For those who spent any amount of time in these portable classrooms (1970s, 80s, 90s and some are still in use because there’s no need to spend money on our offspring’s educational environment is there? 🙄 ) you’ll know that these are icy boxes in winter, and hot, airless boxes in summer (because if you open the windows the flies come in). I’ll be looking into sustainable ways of making it cozy in winter, and cool in summer.

I’m planning a Winter Solstice bonfire smudging ceremony to welcome in any creative sprites that might be hanging about… 🔥

Artists a-gathering

Gippslandia #18 has a page about the project and some of the great puppets by Jeannie and Amy

The Live WELL-COME Share project is in a very exciting phase – I’m in the process of responding to the expressions of interest submitted by local artists. The diversity is such a thrill! Poets, Psychedelia, Prosthetics, Puppets… and more. The project is evolving, and what results from this process is hard to predict. You might have seen our page in the current Gippslandia edition (get your digital copy here). If you have a great idea as a facilitating artist, or you have a community group that could love an artistic story-telling project, make contact!

The artist works alone…

Do you work alone?

The project has huge potential to inspire local artists. I find one of the difficulties about working in my own art practice is the sense of isolation. On the one hand, the isolation and solitary stillness is essential to creating art that is from my own voice. But on the other hand, the camaraderie of meeting with other artists creates a lively brain. The ‘play’ when trying a different medium is a creative challenge that can crystallise my method in my preferred medium.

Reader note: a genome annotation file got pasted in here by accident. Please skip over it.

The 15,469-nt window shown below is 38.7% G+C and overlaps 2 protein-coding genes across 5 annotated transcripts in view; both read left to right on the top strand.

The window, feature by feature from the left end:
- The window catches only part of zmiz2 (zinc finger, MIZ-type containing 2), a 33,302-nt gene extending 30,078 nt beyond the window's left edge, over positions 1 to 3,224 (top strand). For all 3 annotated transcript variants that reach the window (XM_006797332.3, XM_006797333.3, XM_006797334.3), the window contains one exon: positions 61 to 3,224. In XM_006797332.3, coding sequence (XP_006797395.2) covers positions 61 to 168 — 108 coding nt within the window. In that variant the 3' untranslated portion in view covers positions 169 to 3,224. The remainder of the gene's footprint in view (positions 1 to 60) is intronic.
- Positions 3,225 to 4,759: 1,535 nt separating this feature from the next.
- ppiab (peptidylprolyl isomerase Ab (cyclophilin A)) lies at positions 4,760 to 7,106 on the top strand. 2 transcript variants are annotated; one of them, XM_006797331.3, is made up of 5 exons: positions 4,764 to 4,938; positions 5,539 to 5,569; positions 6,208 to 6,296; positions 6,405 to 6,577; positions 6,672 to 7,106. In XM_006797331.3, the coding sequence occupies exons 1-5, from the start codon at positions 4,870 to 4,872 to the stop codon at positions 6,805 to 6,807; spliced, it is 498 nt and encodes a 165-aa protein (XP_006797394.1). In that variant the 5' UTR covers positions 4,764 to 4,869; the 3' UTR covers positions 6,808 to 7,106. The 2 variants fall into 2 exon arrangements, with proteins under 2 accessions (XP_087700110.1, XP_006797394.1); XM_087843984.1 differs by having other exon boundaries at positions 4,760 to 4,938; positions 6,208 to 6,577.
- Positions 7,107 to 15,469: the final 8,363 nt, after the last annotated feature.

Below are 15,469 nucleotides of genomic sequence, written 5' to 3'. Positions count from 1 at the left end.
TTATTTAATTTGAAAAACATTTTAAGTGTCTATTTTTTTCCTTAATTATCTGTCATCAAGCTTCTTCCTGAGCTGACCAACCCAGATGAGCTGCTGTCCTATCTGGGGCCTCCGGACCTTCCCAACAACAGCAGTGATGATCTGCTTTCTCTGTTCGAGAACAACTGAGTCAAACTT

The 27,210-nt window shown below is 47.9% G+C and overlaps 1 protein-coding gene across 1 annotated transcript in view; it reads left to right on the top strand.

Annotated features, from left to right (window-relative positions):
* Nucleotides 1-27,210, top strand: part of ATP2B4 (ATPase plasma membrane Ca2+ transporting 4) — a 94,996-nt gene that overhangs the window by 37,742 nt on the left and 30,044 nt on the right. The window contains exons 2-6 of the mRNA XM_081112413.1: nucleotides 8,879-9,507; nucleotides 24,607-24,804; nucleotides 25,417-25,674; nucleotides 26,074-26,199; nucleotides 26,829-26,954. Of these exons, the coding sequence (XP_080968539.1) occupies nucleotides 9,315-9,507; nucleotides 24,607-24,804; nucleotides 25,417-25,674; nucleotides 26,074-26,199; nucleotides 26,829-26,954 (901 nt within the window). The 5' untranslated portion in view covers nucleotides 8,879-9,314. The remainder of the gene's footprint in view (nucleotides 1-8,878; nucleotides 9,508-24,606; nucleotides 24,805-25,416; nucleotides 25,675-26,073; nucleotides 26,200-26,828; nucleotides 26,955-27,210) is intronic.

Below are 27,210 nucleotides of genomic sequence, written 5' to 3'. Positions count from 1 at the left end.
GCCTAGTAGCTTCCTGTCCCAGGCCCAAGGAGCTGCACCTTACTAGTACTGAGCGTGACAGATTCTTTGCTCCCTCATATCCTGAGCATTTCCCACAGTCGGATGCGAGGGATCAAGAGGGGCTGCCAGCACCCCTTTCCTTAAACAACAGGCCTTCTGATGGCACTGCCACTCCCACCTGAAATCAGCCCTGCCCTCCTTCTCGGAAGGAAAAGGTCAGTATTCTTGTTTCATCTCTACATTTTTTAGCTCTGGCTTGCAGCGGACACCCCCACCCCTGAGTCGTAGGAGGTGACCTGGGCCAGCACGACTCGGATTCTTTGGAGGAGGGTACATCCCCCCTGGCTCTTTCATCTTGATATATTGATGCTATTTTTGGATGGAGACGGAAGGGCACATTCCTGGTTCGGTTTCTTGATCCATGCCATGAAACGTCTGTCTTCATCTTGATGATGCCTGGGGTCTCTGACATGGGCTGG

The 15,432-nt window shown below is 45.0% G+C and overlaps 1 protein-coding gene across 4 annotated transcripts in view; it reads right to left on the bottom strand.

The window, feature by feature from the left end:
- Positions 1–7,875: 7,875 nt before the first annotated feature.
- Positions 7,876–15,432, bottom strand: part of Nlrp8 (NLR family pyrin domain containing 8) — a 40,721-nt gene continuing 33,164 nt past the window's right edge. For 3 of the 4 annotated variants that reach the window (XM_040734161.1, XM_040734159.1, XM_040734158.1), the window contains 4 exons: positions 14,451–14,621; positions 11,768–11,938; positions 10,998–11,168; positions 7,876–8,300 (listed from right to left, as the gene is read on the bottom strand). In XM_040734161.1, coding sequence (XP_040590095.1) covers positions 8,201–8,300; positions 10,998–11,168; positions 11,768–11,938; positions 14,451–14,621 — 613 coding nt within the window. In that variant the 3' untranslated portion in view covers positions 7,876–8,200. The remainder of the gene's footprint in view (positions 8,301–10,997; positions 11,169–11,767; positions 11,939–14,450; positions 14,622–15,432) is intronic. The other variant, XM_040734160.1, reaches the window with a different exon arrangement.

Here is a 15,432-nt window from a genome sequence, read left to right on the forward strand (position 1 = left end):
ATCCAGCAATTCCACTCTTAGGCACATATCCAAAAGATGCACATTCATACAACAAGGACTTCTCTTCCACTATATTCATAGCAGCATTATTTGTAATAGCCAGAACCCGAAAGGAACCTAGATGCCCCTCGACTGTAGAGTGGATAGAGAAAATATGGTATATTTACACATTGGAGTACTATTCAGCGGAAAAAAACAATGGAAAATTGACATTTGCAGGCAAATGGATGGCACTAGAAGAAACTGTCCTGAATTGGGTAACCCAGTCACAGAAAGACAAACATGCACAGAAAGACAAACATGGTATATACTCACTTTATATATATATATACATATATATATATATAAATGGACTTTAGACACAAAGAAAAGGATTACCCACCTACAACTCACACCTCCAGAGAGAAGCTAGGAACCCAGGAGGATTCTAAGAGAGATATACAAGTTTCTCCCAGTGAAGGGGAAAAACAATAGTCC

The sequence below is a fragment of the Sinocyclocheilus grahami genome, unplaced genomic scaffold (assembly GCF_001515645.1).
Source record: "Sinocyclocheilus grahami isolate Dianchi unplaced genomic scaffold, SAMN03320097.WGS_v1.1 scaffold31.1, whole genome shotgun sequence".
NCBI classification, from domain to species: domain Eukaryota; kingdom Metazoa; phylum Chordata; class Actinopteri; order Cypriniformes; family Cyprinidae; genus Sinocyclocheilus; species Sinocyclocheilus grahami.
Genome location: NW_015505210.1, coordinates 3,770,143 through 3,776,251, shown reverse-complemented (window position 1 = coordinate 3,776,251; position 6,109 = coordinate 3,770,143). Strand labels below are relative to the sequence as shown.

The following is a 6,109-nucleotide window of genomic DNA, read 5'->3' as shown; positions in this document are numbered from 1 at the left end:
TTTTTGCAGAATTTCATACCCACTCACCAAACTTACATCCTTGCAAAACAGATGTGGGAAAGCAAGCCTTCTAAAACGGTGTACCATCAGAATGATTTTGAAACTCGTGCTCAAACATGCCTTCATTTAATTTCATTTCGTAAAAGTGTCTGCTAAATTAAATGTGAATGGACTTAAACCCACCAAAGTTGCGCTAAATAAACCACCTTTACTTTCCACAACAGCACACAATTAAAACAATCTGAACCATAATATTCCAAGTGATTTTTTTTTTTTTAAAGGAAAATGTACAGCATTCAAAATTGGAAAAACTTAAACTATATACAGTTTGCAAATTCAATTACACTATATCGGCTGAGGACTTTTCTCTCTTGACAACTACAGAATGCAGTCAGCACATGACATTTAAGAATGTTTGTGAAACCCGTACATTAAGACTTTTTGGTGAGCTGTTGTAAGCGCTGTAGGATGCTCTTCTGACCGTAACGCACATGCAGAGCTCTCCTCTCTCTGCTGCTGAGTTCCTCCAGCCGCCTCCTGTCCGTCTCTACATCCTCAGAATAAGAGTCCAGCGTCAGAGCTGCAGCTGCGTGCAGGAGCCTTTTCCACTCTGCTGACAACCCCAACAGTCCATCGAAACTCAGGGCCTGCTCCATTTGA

Try a new thing on us!

Once each Creative Node is begun, local artists and creatives can participate in the group. They can create their own stories, guided by the leadership of the facilitating Artist, using materials they didn’t have to fund themselves. This ‘skillshare’ between artists has great potential to invigorate the whole Creative Node. The project can only fund 10 facilitating artists as leaders. BUT – there is an opportunity to try different artistic processes at very low, or no cost.

Trav Hendrick’s Sugar Glider original character


Jeannie Haughton, (with Amy Robson) has been working on the creation of the puppets from the story ‘Uno’s Garden’. This is thanks to a limited copyright licence given by Graeme Base, the author and illustrator. Hannah Comrie-Weston will contribute sound (hear her work with Sarah Brown and Sarah Vasiliades here), and Lauren Murphy has been working to digitise the puppet’s movements, and Trav Hendrick has contributed some of his original characters to round out the story. The current members of the node will create a short animated film to screen locally. The shared intention is to promote a balance between the real need for housing, with the crucial importance of maintaining natural ecosystems. Uno’s Garden: Drouin’s Trees will also provide some sessions in creating sets from reclaimed materials for the puppets to inhabit – where in Drouin would YOU looking for a snortlepig?

Arts and Health Gippsland